The situation could be even bleaker than China's official statistics suggest, according to many analysts.
"The Chinese published GDP numbers are absolute garbage," said Leland Miller, CEO of advisory firm China Beige Book. "It's certainly the consensus that these numbers are unreliable."
Some experts suspect China's National Bureau of Statistics, which reports much of the country's data, is more focused on making the Government looks good rather than giving a accurate reflection of its economic health.
It's difficult to determine China's true rate of growth, as a lot of government data "do not make sense," according to Scissors, who is also c hief economist at China Beige Book. For example, the numbers on the economy's size compared with the average income of Chinese citizens do not tally, he said.
Plenty of other analysts resort to their own metrics to get a sense of how the economy is doing .
Research firm Capital Economics examines a range of data including sea freight, electricity generation and financial lending to come up with a proxy indicator. Based on that, China's economy may have only grown by around 5% last year rather than the official rate of 6.6%.
The slowdown has cast gloom over Chinese businesses.
"The economy will get increasingly worse in the coming months," said Wei Bingyu, the owner of an industrial paint factory in Beijing. He blamed the difficulties on the trade war and other issues.
Chinese consumers feeling the squeeze
Official Chinese data is likely "overstating consumption growth, "Julian Evans-Pritchard, senior China economist at Capital Economics, said in a recent note to clients. He estimated that consumer spending in China's big urban areas shrank by about 3% last year, suggesting middle-class shoppers are tightening their belts.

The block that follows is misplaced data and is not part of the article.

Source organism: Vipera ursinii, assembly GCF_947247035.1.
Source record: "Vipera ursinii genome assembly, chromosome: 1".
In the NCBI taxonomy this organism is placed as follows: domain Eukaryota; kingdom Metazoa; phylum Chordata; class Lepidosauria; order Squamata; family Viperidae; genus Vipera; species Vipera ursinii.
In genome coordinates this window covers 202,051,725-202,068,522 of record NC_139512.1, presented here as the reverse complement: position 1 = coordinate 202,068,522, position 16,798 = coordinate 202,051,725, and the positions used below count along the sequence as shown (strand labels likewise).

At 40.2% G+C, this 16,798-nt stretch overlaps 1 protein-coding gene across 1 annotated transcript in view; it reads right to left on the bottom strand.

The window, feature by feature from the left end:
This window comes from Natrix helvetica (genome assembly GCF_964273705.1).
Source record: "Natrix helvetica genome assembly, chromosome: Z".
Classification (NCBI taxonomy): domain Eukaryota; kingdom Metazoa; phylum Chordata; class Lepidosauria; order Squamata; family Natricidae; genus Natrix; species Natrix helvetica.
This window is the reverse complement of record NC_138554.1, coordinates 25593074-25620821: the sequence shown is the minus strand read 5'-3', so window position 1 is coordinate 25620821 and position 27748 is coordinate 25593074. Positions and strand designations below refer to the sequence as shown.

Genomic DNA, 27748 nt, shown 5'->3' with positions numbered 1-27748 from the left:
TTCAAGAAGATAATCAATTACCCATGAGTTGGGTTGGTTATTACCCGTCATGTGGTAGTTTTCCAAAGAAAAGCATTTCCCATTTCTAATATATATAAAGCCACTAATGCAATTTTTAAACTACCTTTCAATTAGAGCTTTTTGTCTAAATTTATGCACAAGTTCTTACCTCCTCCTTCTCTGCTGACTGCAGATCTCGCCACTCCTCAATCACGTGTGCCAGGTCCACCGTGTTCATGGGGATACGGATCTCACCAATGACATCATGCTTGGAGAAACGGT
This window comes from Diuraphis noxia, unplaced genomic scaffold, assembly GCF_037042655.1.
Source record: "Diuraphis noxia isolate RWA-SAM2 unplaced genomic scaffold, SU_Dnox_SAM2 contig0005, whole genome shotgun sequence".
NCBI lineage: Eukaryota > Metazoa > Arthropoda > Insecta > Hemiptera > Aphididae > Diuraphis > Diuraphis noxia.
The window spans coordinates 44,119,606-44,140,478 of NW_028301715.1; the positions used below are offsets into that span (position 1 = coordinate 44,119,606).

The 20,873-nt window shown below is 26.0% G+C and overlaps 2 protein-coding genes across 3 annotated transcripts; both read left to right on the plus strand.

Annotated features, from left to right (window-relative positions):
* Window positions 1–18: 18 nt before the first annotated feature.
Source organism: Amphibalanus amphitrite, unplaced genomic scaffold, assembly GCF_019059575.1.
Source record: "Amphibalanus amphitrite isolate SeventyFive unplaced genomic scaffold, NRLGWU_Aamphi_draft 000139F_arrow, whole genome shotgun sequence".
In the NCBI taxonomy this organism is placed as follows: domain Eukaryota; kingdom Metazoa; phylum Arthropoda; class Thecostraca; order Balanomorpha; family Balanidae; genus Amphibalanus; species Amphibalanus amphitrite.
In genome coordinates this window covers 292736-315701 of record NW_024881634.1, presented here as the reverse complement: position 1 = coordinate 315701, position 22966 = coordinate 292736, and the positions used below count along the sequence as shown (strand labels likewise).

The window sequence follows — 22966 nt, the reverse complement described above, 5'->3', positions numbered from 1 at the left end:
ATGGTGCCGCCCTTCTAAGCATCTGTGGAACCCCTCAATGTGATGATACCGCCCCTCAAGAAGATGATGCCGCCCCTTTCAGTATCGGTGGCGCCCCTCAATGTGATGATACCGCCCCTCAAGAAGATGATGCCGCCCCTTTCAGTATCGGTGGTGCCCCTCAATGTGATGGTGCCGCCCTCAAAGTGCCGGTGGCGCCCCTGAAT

That tallies with what some business owners are saying. Zhou Chang, the owner of a gym in central Beijing, told CNN that his customers are spending less.
Using a gym "is not quite like eating, clothing, housing or commuting," Zhou said. "Those are must-haves, while bodybuilding is not." As the economy slows "many gyms have temporarily shut down or gone bankrupt," he added.
Is stimulus going where it's needed?
The Chinese government says fears over the economic slowdown are overblown .
It's still unclear how much the moves will do to halt the slowdown because a lot of the extra funds they free up go to inefficient state-run enterprises rather than private businesses, analysts say.
Many private companies in China typically rely on shadow financing, murky forms of lending that are kept off banks' official balance sheets. Regulators have cracked down on those practices in recent years.
"It is extremely difficult to get financial leverage as a private business," said Guo Yucheng, the owner of a drug manufacturing business in the northern province of Jilin.
He recently merged his company with a government-owned one in order to improve his chances of gaining access to financing. He predicted it will take as long as two years for measures like tax cuts to make a real difference for struggling companies.
"There are so many businesses, like ours, who are trying to just get by every month," Guo said . "Private businesses are going through a long winter."
Serenitie Wang, Julia Horowitz, Lily Lee and Eduardo Baptista contributed to this report.